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Pass5107 Absent Member.
Absent Member.
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Has anyone written cobol code to valid entry of an email address I searched the internet on this issue and only .net, c#, and php come up?

Validating input of an email address

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6 Replies
DougP Outstanding Contributor.
Outstanding Contributor.

RE: Has anyone written cobol code to valid entry of an email address I searched the internet on this issue and only .net, c#, and php come up?

Here's a thread that contains code to vaildate the format of an email address:
www.mvsforums.com/.../viewtopic.php
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ShanePrice Absent Member.
Absent Member.

RE: Has anyone written cobol code to valid entry of an email address I searched the internet on this issue and only .net, c#, and php come up?

FYI, that code will flag many valid email addresses as invalid. It is designed around older USA email addresses like (someone@email.com) as long as the domain ends with ".COM", ".ORG", ".NET", or ".EDU". It doesn't accept older ".INFO" and ".GOV" domains and flags as invalid domains that include a country code (.us, .uk, .eu, etc.). It also won't work with country codes because they have a second "." character (someone@email.co.uk). In addition, there are many valid domains that exist today that don't match the old standard. Some examples include ".doctor", ".shop", ".fitness", ".dog", etc. You can view the entire list of currently valid top level domains at data.iana.org/.../tlds-alpha-by-domain.txt

The sample code from 2006 is a good starting point. Just make sure you update it to recognize the expanded list of valid domains that exist today as well as formatting to accept valid country codes.
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Pass5107 Absent Member.
Absent Member.

RE: Has anyone written cobol code to valid entry of an email address I searched the internet on this issue and only .net, c#, and php come up?

What I am trying to do is some validation during entry to say at least check to see that only one @ sign is in the string, and at least one standard character before and after the @, and at least one period after the the @ sign. In our case, the entry person would then press an icon to send a test email to the email address with instructions to reply back that the email information is correct. We do not to be responsible for the validation other than the obvious. It sounds like I will need to review the obvious tests from those other languages and convert them to Cobol.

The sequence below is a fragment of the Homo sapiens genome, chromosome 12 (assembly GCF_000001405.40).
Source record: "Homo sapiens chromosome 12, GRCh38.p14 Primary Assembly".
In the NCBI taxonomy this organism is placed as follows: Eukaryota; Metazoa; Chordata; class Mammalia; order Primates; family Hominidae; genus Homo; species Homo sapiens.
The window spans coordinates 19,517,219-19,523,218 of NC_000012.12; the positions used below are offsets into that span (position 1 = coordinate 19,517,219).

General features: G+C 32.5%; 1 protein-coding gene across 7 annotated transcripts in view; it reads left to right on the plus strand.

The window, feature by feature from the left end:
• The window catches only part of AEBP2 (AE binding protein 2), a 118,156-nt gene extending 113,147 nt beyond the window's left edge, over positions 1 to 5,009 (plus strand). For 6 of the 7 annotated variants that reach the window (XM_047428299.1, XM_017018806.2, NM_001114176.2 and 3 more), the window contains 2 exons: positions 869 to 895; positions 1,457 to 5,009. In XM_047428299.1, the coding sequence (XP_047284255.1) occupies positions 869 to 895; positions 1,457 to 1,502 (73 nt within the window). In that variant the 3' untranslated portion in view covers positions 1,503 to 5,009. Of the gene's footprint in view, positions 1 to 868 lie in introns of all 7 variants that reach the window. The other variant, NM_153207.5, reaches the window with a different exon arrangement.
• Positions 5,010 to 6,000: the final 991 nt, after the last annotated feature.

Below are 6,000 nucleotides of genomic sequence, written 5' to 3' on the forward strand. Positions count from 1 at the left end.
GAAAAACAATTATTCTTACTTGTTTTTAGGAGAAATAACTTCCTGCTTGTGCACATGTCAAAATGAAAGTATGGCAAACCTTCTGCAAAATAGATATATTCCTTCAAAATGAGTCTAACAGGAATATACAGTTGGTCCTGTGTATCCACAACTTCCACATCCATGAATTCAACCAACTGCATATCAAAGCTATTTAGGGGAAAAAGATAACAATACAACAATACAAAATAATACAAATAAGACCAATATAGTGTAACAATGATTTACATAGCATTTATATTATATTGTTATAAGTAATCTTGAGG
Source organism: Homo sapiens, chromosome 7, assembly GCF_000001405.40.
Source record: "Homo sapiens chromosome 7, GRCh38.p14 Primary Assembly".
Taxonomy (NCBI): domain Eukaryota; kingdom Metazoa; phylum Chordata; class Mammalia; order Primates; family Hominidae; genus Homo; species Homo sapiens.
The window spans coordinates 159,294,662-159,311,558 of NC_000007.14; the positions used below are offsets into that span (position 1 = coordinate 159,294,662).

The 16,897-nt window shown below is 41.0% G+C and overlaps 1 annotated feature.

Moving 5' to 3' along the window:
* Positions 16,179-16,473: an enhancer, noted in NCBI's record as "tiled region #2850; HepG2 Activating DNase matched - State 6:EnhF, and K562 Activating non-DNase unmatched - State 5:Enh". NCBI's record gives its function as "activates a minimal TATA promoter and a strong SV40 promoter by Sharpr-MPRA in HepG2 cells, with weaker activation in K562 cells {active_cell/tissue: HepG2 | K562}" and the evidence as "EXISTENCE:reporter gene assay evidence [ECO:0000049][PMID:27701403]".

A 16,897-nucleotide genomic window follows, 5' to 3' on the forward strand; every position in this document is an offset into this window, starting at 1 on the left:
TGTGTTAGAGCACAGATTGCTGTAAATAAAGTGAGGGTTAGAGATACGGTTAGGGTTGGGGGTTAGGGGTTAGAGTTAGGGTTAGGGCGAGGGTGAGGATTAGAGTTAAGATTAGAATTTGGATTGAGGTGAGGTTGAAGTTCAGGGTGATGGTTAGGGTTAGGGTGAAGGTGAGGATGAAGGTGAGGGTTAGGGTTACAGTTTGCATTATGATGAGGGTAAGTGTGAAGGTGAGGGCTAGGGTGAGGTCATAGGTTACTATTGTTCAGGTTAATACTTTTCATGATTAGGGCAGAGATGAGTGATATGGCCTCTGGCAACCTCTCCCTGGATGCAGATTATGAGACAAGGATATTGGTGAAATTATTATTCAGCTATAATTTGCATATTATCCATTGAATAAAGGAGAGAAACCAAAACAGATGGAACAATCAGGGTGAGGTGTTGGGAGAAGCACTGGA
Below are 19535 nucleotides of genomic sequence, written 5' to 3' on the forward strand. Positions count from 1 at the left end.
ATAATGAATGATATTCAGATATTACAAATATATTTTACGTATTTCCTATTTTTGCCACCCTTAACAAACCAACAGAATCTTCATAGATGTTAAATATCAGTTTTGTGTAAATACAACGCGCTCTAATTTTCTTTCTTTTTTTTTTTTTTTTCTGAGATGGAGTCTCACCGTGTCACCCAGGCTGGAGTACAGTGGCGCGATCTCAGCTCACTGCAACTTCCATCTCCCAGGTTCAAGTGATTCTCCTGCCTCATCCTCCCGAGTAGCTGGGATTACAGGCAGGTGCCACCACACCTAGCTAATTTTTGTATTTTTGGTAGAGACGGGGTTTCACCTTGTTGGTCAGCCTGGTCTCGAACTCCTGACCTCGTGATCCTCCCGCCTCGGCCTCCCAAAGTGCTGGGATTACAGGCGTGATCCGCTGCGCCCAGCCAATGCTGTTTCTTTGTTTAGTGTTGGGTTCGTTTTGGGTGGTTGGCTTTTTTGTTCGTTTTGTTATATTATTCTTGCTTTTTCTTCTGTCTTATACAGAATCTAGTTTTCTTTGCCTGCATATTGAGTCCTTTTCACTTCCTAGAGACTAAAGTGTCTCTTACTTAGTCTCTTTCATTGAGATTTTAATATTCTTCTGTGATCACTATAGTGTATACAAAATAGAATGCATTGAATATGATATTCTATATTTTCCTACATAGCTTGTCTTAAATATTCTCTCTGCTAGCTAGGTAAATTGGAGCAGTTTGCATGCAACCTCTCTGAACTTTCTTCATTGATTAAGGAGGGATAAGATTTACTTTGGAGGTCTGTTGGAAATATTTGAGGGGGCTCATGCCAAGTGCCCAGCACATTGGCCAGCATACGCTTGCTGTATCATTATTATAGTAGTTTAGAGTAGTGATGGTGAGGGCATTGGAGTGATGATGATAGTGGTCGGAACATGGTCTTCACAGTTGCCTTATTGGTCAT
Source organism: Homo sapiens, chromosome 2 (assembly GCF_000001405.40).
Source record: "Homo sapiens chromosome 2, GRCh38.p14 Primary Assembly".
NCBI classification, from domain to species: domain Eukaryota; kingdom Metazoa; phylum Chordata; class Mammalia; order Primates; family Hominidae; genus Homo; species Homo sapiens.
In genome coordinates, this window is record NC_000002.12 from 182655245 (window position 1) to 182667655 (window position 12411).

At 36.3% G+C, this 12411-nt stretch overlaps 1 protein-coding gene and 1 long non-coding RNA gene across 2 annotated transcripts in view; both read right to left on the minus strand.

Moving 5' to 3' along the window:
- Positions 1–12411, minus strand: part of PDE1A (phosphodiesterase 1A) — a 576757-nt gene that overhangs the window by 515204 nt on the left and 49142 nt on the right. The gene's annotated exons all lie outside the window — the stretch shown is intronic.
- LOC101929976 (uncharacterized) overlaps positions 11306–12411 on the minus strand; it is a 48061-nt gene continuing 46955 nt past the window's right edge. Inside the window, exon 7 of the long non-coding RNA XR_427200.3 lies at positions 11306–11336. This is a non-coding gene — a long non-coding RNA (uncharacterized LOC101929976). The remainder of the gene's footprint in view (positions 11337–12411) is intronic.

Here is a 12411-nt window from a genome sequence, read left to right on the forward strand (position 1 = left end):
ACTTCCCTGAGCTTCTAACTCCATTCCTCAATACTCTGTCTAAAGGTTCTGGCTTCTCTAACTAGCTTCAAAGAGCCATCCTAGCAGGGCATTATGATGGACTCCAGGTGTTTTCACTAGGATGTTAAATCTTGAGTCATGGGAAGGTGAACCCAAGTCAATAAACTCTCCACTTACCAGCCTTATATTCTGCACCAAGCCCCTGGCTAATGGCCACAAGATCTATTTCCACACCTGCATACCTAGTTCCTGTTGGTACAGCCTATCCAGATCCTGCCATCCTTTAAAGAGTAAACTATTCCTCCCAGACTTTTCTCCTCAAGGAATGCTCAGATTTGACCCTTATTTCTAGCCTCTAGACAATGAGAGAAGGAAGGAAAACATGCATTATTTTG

Thanks for the replies
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Chuck Edgin Absent Member.
Absent Member.

RE: Has anyone written cobol code to valid entry of an email address I searched the internet on this issue and only .net, c#, and php come up?

You can find plenty of Regular Expressions on the web for validating the format of an email address.  

Have a look here:  

http://regexlib.com/Search.aspx?k=email

or here:

http://emailregex.com/

These are just a few examples, but a Google search will turn up plenty more. Once you've found a regex you're happy with, you can use it in your ACUCOBOL code using the C$RegExp library routine.

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Pass5107 Absent Member.
Absent Member.

RE: Has anyone written cobol code to valid entry of an email address I searched the internet on this issue and only .net, c#, and php come up?

Thanks Chuck I will check the sights and the use of C$RegExp.
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Micro Focus Expert
Micro Focus Expert

RE: Has anyone written cobol code to valid entry of an email address I searched the internet on this issue and only .net, c#, and php come up?

Like pretty much all regexes for email-address validation, these are either broken or nearly impossible to maintain.

RFC 5322 allows a vast range of possible address expressions, some of which aren't actually usable in practice. This page gives a regex which the author claims accurately matches RFC 5322's "preferred" syntax:

www.regular-expressions.info/email.html

... but the author then goes on to explain why you shouldn't use it.

It also doesn't seem to support angle-addrs. Most of the regexs I've seen for this purpose don't. And, personally, my feeling is that if you don't support angle-addrs, you have a usability issue, because some MUAs like to put an angle-addr in the clipboard when you copy an email address. Not handling angle-addrs is like not allowing hyphens in credit-card numbers: you're forcing the user to do a job that the machine can do trivially.

But maintenance is the greatest concern. I use regexes every day (because vim is my editor of choice), but I try to avoid them in code. And when I do use them, I break them up into short, well-commented sections. Regular expressions are very difficult for most people to read and reason about - particularly the "extended" regular-expression syntax popularized by Perl, which defines things that are formally equivalent to Turing machines (real regexes are only DFA-equivalent) and consequently have nasty potential problems like not halting.

In this case, I don't see any good reason to use a regular expression. Implement individual tests. There aren't that many of them, and the OP listed a bunch (exactly one @ character, etc). They aren't hard. They will be very easy for a maintainer to understand and update.
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